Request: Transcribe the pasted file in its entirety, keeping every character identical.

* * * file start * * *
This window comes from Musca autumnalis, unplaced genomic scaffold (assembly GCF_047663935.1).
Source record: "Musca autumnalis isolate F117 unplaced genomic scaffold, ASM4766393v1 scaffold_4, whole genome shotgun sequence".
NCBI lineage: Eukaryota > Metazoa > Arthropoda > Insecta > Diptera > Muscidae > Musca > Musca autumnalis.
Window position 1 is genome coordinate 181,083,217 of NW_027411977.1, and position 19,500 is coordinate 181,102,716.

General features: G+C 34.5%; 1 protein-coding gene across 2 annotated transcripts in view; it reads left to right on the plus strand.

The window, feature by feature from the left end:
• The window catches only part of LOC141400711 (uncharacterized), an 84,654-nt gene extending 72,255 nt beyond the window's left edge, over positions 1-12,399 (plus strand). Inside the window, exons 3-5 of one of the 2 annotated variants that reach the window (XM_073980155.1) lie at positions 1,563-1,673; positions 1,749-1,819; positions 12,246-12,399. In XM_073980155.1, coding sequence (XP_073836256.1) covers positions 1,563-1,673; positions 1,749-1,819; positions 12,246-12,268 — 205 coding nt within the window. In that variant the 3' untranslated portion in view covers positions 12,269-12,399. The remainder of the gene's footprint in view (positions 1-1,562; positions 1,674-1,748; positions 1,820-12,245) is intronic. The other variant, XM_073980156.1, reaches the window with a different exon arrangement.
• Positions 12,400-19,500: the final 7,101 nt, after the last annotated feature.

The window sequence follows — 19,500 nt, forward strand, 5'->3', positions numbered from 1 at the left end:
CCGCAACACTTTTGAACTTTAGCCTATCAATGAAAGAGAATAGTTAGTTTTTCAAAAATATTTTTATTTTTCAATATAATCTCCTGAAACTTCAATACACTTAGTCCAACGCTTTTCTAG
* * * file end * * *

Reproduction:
This window comes from Musca autumnalis, unplaced genomic scaffold (assembly GCF_047663935.1).
Source record: "Musca autumnalis isolate F117 unplaced genomic scaffold, ASM4766393v1 scaffold_4, whole genome shotgun sequence".
NCBI lineage: Eukaryota > Metazoa > Arthropoda > Insecta > Diptera > Muscidae > Musca > Musca autumnalis.
Window position 1 is genome coordinate 181,083,217 of NW_027411977.1, and position 19,500 is coordinate 181,102,716.

General features: G+C 34.5%; 1 protein-coding gene across 2 annotated transcripts in view; it reads left to right on the plus strand.

The window, feature by feature from the left end:
• The window catches only part of LOC141400711 (uncharacterized), an 84,654-nt gene extending 72,255 nt beyond the window's left edge, over positions 1-12,399 (plus strand). Inside the window, exons 3-5 of one of the 2 annotated variants that reach the window (XM_073980155.1) lie at positions 1,563-1,673; positions 1,749-1,819; positions 12,246-12,399. In XM_073980155.1, coding sequence (XP_073836256.1) covers positions 1,563-1,673; positions 1,749-1,819; positions 12,246-12,268 — 205 coding nt within the window. In that variant the 3' untranslated portion in view covers positions 12,269-12,399. The remainder of the gene's footprint in view (positions 1-1,562; positions 1,674-1,748; positions 1,820-12,245) is intronic. The other variant, XM_073980156.1, reaches the window with a different exon arrangement.
• Positions 12,400-19,500: the final 7,101 nt, after the last annotated feature.

The window sequence follows — 19,500 nt, forward strand, 5'->3', positions numbered from 1 at the left end:
CCGCAACACTTTTGAACTTTAGCCTATCAATGAAAGAGAATAGTTAGTTTTTCAAAAATATTTTTATTTTTCAATATAATCTCCTGAAACTTCAATACACTTAGTCCAACGCTTTTCTAG